I recently finished reading the Together for the Gospel Edition of John Piper’s book The Pleasures of God. Like many of Piper’s books, it’s one of those books you have to stop every few pages and think/meditate. It is rich in scriptural content and word pictures of how the author imagines different aspects of God.
The book is divided into nine chapters, and this edition has a study guide built-in for small group or personal use. I would only recommend the book and study guide for a small group that is full of mature and deeply committed believers. The meat and “heavy lifting” of the material could prove discouraging for those who are still subsisting mainly on milk. Other than that small caveat, the book is a wonderful set of meditations for the believer who just wants to dwell on what God takes pleasure in. Piper addresses the pleasure of God in His Son, in all that He as God does, and in Creation. These are great foundational chapters that prepare the heart of the reader and refocus his attention on an accurate picture of God.
Piper follows up with chapters on the pleasure of God in His fame, election, and in bruising the Son. These chapters are harder to digest and require some deep thought. Our American mentality reacts against anyone drawing pleasure from their own fame, and so we have some baggage to get past. Election is always a sticky subject, especially dealing with Piper’s unconditional election. And who wouldn’t stumble at the initial thought of God taking pleasure in bruising His Son for our redemption? And yet it is straight from the text of scripture that Piper draws his arguments and reflections.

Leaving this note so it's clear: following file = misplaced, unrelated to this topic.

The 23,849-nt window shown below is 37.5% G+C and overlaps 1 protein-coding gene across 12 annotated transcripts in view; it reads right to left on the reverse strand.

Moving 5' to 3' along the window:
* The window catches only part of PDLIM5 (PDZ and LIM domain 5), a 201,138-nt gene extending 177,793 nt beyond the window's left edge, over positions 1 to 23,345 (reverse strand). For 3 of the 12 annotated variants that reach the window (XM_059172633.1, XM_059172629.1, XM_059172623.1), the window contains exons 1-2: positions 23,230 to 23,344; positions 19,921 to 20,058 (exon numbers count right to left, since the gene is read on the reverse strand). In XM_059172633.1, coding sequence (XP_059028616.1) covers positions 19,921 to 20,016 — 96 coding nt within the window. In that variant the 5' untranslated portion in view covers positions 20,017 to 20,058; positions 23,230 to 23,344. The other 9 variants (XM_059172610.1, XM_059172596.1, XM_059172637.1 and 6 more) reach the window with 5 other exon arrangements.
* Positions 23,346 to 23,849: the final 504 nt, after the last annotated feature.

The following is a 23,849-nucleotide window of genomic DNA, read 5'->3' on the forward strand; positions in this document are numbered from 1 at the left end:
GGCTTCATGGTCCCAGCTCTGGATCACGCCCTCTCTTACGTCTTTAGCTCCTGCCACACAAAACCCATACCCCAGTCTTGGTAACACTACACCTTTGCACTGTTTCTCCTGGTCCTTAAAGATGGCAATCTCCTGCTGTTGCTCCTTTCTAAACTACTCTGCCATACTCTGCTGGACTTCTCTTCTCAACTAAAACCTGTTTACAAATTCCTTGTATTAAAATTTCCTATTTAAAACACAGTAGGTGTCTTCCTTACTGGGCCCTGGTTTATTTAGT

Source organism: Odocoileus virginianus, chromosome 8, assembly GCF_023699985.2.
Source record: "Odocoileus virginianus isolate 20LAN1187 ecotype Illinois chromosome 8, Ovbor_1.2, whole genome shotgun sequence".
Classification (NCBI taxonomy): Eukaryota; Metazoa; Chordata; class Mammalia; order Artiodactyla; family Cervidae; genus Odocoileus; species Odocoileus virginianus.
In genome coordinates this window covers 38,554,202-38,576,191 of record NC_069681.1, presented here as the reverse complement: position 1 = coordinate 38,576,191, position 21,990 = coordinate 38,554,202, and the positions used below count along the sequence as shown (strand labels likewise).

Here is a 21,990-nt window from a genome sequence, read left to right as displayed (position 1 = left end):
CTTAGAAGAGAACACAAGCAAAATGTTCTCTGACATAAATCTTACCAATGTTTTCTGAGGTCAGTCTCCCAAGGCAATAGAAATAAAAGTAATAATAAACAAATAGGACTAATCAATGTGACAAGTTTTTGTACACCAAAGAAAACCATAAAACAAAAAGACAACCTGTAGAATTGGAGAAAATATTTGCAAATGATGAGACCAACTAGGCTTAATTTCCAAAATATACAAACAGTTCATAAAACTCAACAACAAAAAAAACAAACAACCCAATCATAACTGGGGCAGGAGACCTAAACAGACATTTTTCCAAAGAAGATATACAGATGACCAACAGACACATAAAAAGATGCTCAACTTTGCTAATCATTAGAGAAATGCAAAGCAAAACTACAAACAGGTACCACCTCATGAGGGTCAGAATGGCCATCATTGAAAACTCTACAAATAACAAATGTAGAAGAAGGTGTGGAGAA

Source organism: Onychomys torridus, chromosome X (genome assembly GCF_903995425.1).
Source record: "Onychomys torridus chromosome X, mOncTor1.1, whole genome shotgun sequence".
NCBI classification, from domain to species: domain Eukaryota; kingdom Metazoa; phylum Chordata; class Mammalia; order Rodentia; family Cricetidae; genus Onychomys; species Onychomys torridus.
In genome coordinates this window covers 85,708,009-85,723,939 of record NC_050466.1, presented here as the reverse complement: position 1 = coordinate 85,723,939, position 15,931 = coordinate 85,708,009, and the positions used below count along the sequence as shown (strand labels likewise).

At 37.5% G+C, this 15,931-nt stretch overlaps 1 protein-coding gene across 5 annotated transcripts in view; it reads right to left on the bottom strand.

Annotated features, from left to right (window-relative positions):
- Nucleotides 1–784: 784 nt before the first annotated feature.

The book closes with sections on the pleasure of God in doing good to those who hope in Him, the pleasure of God in the prayers of the upright, and the pleasure of God in personal obedience. This is a good way to close. Piper reflects on the pleasures that God takes in the things that He has commanded us to do.
This book is no light weight, and it is not for the Christian who wants some feel good fluff-n-stuff. It is deep in it’s thought and depth, and will challenge the careful reader to better consider the God of the Bible. Great read and great tool for deepening one’s walk with Christ.